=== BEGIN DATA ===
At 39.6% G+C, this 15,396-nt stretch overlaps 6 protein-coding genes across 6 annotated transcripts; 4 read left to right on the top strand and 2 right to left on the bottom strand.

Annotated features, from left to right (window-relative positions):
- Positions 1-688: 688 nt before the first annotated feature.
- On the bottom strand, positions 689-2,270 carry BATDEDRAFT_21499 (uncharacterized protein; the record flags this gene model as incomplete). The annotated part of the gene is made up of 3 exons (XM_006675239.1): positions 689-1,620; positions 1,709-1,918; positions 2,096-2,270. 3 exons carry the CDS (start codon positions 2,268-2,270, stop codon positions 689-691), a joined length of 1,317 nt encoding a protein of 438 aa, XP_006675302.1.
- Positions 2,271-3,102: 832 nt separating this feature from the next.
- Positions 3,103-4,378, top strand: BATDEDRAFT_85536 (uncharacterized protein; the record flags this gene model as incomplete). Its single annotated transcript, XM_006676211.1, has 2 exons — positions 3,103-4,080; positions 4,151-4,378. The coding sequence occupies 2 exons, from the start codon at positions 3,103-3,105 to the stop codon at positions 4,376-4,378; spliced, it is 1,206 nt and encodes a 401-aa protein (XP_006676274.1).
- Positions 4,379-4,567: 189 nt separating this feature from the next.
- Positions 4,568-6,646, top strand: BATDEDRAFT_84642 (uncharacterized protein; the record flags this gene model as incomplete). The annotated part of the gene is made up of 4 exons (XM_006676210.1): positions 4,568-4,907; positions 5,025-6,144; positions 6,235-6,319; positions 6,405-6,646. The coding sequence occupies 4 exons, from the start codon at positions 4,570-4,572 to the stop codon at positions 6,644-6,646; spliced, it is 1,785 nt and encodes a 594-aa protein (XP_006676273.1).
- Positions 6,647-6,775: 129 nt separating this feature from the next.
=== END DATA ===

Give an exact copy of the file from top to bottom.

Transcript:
At 39.6% G+C, this 15,396-nt stretch overlaps 6 protein-coding genes across 6 annotated transcripts; 4 read left to right on the top strand and 2 right to left on the bottom strand.

Annotated features, from left to right (window-relative positions):
- Positions 1-688: 688 nt before the first annotated feature.
- On the bottom strand, positions 689-2,270 carry BATDEDRAFT_21499 (uncharacterized protein; the record flags this gene model as incomplete). The annotated part of the gene is made up of 3 exons (XM_006675239.1): positions 689-1,620; positions 1,709-1,918; positions 2,096-2,270. 3 exons carry the CDS (start codon positions 2,268-2,270, stop codon positions 689-691), a joined length of 1,317 nt encoding a protein of 438 aa, XP_006675302.1.
- Positions 2,271-3,102: 832 nt separating this feature from the next.
- Positions 3,103-4,378, top strand: BATDEDRAFT_85536 (uncharacterized protein; the record flags this gene model as incomplete). Its single annotated transcript, XM_006676211.1, has 2 exons — positions 3,103-4,080; positions 4,151-4,378. The coding sequence occupies 2 exons, from the start codon at positions 3,103-3,105 to the stop codon at positions 4,376-4,378; spliced, it is 1,206 nt and encodes a 401-aa protein (XP_006676274.1).
- Positions 4,379-4,567: 189 nt separating this feature from the next.
- Positions 4,568-6,646, top strand: BATDEDRAFT_84642 (uncharacterized protein; the record flags this gene model as incomplete). The annotated part of the gene is made up of 4 exons (XM_006676210.1): positions 4,568-4,907; positions 5,025-6,144; positions 6,235-6,319; positions 6,405-6,646. The coding sequence occupies 4 exons, from the start codon at positions 4,570-4,572 to the stop codon at positions 6,644-6,646; spliced, it is 1,785 nt and encodes a 594-aa protein (XP_006676273.1).
- Positions 6,647-6,775: 129 nt separating this feature from the next.